Sunday, August 29, 2010

New Dawn

We remain committed to Iraqi security and retain significant combat power in Iraq despite the withdrawal of our last "combat brigade." We should make it clear with our words that we are in it for the win.

I thought the plan for Iraq was to have six advise and assist brigades (and press reports confirmed my memory), but Strategypage states that there are seven such brigades. In addition, there are 2 Army aviation brigades (with transport and attack helicopters).  Strategypage also counts two National Guard infantry brigades that provide security for our remaining bases. So Strategypage calls it eleven combat brigades.

I call it seven. I don't count aviation brigades as line units that can take and hold ground. I think of them more like air support. I also don't count the two reserve brigades that provide security. I sincerely doubt that they are organized to function as a brigade in the field but are organized into scattered security detachments that are tied to static base defense and perhaps limited escort missions outside the wire.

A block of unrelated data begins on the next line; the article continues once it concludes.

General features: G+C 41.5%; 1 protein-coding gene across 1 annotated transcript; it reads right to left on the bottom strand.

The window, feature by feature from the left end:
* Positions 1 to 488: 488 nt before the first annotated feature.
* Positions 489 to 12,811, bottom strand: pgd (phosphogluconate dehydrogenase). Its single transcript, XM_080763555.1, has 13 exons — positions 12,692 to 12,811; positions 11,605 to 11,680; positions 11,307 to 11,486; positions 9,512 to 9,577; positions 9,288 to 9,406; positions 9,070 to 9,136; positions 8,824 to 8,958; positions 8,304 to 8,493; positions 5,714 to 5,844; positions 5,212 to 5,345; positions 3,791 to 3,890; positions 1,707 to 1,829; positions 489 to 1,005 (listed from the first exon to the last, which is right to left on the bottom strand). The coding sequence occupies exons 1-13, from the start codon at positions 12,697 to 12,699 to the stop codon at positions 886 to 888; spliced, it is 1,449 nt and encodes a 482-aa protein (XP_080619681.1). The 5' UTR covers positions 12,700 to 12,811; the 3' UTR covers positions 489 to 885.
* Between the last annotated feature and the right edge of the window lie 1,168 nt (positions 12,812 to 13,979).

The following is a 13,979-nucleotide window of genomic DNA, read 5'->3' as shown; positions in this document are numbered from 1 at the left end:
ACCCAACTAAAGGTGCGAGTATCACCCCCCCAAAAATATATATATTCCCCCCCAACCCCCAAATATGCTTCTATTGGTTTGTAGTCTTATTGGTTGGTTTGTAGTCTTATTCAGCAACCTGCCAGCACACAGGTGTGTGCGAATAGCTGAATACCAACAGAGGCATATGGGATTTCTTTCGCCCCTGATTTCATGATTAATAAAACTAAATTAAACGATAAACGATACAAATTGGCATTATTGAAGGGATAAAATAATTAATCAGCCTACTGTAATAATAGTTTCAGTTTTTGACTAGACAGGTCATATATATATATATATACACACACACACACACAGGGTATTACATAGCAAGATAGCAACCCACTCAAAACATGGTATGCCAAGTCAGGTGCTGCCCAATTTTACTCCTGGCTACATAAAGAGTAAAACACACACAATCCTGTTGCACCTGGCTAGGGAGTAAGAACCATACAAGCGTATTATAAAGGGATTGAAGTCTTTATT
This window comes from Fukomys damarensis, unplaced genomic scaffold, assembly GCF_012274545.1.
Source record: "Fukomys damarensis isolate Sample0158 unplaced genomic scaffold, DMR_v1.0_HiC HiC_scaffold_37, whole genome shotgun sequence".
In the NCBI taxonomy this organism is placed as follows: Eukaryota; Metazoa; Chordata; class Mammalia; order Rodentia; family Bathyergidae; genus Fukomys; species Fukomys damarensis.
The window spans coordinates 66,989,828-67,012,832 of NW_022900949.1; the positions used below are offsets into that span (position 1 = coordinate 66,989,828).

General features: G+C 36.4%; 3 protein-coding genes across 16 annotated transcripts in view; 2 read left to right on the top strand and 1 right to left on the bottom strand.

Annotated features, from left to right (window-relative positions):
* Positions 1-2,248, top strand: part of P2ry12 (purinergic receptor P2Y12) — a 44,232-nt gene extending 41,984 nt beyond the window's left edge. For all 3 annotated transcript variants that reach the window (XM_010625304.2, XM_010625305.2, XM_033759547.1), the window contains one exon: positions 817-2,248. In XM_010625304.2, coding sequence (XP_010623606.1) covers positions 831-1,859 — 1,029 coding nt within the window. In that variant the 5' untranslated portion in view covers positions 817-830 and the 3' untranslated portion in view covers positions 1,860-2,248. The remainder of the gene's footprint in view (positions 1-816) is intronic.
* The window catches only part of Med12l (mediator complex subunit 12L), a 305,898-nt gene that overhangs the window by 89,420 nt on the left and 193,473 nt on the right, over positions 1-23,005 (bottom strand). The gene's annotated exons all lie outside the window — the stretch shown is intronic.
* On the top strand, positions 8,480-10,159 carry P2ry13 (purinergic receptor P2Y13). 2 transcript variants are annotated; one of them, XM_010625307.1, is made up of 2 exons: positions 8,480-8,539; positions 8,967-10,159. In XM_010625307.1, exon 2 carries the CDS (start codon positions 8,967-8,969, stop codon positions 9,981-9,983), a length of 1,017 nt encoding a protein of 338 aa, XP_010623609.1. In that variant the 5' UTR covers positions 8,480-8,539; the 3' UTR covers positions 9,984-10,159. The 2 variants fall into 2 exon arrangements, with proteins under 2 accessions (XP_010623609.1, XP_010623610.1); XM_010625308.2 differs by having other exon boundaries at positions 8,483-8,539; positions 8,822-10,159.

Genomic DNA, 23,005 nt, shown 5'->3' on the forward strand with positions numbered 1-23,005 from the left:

If the Iranians or Syrians think that they can exploit our departure, they are premature in their eagerness. Although it would be nice if the president's Tuesday night speech doesn't speak of the "end of the war" as if we are abandoning the Iraqis. The Iraqis do seem a bit sensitive to this issue:

President Barack Obama's message this weekend that Iraq would "chart its own course" may have been welcome news for war-weary Americans, but it has fueled anxieties about the future among Iraqis.

"The war is not ending. The war against terrorism continues here," Nuri al-Moussawi, a 51-year-old Baghdad resident, said.

Given that with 50,000 troops still in Iraq fighting our common enemies we are not, in fact, abandoning Iraq, it would be nice if President Obama would use words to match that commitment and reassure friends and convince foes that we are in Iraq for the long haul.
And isn't it nice to see how we turned Iraq from an enemy that supported terrorism to an ally that helps us fight terrorism?